Our neighborhood, like many others, uses a website to help neighbors connect immediately with those surrounding them. In my community, members warn one another of mountain lion sightings and wildfire evacuation orders, as well as supply one another with child care when the need arises. It has even proven to be a resource for locating runaway pets. By leveraging the power of the internet, those living near one another are connecting again in ways that are often lost in today’s fast-paced world.
Being in relationship with those who live nearby was also important long ago in the days of King Solomon. While family relationships are truly important and can be a source of great support, Solomon indicates that the role of a friend is vital—especially when “disaster strikes” (Proverbs 27:10). Relatives might care deeply for their family members and desire to be of help in such circumstances. But if they’re far away, there’s little they can do in the moments when calamity strikes. Neighbors, however, because they’re close by, are likely to know of the need quickly and can assist more readily.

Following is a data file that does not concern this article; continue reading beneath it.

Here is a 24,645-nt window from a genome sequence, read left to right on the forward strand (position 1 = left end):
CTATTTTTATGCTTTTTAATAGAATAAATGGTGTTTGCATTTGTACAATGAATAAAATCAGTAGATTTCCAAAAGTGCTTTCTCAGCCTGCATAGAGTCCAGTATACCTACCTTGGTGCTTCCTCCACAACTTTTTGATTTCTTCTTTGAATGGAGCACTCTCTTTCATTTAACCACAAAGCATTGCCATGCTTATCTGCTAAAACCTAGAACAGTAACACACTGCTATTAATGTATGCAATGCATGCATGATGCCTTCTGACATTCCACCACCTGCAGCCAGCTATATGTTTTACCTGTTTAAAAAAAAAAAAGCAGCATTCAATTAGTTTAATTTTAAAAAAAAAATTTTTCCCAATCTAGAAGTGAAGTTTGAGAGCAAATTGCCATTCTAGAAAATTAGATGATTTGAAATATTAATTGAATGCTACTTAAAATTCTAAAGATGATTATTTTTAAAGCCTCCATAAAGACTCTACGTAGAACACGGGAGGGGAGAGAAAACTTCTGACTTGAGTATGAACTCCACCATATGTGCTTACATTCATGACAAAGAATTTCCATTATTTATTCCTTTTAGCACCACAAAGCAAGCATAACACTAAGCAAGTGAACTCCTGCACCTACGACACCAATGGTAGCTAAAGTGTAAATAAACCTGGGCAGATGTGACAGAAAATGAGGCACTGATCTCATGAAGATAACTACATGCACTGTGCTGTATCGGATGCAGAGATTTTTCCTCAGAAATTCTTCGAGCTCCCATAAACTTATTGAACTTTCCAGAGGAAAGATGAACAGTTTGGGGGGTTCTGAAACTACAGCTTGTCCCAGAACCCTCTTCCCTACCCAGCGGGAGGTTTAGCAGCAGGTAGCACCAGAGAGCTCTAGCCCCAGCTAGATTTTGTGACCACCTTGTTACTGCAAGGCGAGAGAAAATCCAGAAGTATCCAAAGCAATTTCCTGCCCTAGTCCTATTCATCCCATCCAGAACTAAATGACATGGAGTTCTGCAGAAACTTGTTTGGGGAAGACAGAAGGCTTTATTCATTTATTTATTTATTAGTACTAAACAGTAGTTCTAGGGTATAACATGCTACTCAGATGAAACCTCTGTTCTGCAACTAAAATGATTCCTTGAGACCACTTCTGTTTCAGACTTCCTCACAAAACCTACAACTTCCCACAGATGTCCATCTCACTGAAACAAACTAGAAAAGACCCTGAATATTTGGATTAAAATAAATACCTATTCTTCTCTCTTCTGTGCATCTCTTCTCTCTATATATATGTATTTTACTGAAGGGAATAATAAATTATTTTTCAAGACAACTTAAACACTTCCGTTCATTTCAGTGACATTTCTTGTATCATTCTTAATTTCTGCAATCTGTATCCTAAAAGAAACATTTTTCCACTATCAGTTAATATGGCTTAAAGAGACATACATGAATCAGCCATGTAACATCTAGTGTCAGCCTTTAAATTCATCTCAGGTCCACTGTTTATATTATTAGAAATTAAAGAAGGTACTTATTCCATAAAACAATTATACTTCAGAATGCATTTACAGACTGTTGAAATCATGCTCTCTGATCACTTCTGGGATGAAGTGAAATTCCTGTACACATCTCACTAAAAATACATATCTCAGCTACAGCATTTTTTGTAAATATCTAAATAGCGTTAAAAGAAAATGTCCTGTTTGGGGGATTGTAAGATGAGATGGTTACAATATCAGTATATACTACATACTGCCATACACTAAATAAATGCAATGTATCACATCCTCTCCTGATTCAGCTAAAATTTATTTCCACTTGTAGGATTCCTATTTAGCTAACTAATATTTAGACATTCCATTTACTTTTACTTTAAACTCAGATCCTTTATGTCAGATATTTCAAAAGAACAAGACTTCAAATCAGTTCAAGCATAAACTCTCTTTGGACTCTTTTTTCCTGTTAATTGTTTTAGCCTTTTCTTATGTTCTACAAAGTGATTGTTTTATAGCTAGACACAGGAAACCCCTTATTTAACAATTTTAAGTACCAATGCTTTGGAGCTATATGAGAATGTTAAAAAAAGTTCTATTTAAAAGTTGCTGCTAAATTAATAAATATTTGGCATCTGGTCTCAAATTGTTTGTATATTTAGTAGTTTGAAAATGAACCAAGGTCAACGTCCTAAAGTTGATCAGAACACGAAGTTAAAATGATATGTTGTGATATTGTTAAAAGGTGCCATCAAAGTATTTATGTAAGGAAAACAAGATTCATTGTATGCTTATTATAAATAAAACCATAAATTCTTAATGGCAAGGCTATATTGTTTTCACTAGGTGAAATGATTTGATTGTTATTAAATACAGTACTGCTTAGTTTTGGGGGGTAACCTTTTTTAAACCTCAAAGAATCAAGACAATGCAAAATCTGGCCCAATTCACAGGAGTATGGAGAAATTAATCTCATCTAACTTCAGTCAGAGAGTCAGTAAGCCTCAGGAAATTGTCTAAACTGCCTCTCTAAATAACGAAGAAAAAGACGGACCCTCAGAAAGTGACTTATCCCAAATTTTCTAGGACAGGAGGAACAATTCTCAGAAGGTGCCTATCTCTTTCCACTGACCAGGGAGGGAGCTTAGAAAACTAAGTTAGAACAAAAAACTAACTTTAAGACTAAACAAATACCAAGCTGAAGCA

Because technology has made it easier than ever to remain connected with loved ones across the globe, we may be tempted to overlook those living nearby. Jesus, help us invest in relationships with the people You’ve placed around us!
The book of Proverbs consists of two main parts. After a preamble that introduces the book (1:1–7), the first nine chapters contain speeches. The text identifies the contents as the teaching of a father to his son. The second part of Proverbs (chs. 10–31) contains actual proverbs. Proverbs are short observations, encouragements, or prohibitions that often seem like simple, practical advice. It’s a mistake to read the individual proverbs without considering the theme of the whole book—the connection between wisdom and a relationship with God—for only a life empowered or guided by the Spirit can consistently live out this wisdom.
Adapted from Understanding the Bible: The Wisdom Books. Read it at discoveryseries.org/q0422.